Tuesday, May 29, 2012

France Diaries: Infinite Omaha.

I'm in France right now. This is part of a series of game architecture diaries about France.

Walking through French farms and wandering Parisian streets has been somewhat unreal because merde, I've been here before... even though I haven't. Among all the Omaha Beaches, the Caens, and the Parises I've visited, the layout has been new and foreign, but the architectural language and landscapes are always familiar. It's the same place but it's also not.

Sure, we've all visited countless virtual New Yorks and Londons and Iraqs too, but France is different.

France, as depicted in military shooters, has always been the battlefield of stone farmhouses, green fields, medieval towns, cathedrals -- and it's up to the Americans to sprint up the beach and save this poor bleeding land. It's surprising, then, to discover that France's France is not a smoldering ruin covered in grass sprites.

Most tourists don't say anything critical out of reverence, but the French have chosen to mar their version of Omaha Beach with a really awful metal sculpture that permanently scars the shore and ruins the subtle relationship between the original landing monument and the land.

The original monument? A foot / boot that follows the curve of the shore and the cliffs, made of stone stained in the same hue as the earth around it. A strong but simple silhouette. A fantastic piece.

Then some meters toward the water, there's the much newer, much less attractive steel eyesore that actually obstructs a direct path from the shore to the stone boot. It's just there, stuck in the sand, like another German beach obstacle that exists solely to be in the way. Well, it's supposed to evoke flames to symbolize youth or something, but its odd height leaves it just barely over human scale yet much shorter than a monumental scale -- so it's a monument that requires a nearby plaque, poorly typeset, to explain itself and give it the monumentality that it still doesn't have and will never have.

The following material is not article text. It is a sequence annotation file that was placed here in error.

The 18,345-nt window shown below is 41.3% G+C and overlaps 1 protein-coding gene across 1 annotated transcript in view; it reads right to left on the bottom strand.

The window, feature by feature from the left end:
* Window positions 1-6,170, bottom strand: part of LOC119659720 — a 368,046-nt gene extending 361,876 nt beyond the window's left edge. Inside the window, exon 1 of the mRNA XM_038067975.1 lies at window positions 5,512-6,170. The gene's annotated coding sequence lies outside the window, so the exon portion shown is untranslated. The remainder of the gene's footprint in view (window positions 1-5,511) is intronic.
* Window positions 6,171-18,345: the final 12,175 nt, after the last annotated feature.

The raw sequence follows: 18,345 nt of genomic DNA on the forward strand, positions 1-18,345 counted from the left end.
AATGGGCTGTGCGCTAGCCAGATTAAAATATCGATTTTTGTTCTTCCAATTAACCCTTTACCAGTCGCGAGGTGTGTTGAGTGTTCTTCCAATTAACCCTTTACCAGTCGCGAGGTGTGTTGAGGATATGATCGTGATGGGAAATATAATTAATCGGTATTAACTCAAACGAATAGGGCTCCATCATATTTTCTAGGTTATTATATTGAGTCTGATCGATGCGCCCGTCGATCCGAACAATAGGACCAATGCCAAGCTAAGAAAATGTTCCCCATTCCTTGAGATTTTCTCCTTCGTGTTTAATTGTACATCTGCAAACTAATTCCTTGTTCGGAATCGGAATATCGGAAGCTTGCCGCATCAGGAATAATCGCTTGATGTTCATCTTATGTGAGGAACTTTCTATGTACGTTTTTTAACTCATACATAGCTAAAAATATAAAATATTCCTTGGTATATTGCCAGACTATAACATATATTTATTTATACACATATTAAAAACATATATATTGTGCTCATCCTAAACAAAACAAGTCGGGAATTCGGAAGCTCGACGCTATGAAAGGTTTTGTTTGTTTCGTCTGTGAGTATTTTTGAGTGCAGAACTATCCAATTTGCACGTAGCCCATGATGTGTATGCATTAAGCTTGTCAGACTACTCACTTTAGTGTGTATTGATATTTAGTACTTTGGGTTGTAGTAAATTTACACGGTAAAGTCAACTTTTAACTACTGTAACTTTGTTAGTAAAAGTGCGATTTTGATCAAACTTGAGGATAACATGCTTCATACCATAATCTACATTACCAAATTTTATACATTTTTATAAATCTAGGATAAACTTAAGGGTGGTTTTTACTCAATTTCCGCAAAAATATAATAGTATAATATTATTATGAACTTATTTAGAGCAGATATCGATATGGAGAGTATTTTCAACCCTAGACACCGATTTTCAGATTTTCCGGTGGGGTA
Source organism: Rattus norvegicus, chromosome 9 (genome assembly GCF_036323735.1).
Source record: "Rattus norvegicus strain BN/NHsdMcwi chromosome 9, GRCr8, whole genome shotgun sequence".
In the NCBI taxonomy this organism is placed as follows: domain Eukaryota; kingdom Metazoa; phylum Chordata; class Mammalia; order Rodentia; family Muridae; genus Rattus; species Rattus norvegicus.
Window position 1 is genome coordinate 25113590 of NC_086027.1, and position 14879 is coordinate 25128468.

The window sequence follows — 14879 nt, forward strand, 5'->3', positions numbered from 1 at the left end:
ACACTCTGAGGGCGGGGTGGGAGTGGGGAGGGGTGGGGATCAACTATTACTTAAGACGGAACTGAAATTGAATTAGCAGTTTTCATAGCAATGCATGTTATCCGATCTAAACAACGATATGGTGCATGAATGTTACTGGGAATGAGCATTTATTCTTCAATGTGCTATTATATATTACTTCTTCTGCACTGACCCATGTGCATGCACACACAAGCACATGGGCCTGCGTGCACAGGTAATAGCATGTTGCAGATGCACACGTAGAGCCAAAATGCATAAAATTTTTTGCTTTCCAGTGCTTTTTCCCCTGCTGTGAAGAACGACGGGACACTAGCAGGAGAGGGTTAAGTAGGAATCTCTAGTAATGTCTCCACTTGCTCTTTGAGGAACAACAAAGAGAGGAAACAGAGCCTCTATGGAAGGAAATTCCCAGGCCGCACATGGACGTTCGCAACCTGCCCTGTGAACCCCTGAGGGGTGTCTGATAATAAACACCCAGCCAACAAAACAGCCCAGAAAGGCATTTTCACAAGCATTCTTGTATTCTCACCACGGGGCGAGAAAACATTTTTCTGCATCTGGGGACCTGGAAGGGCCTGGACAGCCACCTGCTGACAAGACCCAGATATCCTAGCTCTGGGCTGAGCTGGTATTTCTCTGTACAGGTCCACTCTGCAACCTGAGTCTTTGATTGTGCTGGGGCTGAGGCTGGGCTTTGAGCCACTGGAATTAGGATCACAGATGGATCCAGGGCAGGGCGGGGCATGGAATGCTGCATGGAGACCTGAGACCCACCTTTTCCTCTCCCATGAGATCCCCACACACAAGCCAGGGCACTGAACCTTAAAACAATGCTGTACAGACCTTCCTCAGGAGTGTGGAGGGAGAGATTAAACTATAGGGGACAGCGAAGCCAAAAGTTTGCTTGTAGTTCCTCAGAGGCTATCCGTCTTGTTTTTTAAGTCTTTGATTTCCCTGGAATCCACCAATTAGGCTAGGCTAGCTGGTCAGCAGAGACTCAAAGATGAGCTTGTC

Clearly the "real world" has failed Omaha Beach. It's up to video games to give it space.

The first, most prominent Omaha in my mind is Day of Defeat's dod_dog1.

The Goldsrc (Half-Life 1) engine that powered Day of Defeat, largely descended from the Quake 1 codebase, was ill-suited for large landscapes. Things look far in real-life partly because of the atmosphere between you and the horizon -- things lose color and bleed together into silhouettes -- however, the lack of fog really hurt any Goldsrc powered attempts at depicting long distances, especially for a notoriously foggy place like the coast of Normandy.

Or maybe the glaring absence of fog didn't really matter anyway because Goldsrc maps were so small anyway, constrained to +/- 4096 units, about 1/10 of a square mile. (While there were tricks to get faux 3D skyboxes in Half-Life 1 without any custom code, the technique only saw any real use in Merkaba's late chef-d'oeuvre, ns_machina.)

So, dod_dog1 utterly fails in depicting the space of Normandy because the engine simply wouldn't allow it. Indeed, if you should ever visit France's dog1, you'll notice how much taller those cliffs are and how much longer the shore is. The mind boggles. But what was it like? Well, that's where dod_dog1 succeeds, even without space.

Here's what usually happened to most first-time Allied players on dod_dog1:

The first time you spawn, you will die instantly from mortar fire. The second time, you might last a few seconds before a German sniper kills you. The third time, you go prone behind a hedgehog but a sniper will get you again. The fourth time? You immediately sprint for your life, to the foot of the bluffs -- and finally survive longer than a few seconds. Thus, moreso than any other DoD map or beach map, dod_dog1 taught me that war is arbitrary and unbalanced. dod_dog1 taught me that war isn't fair.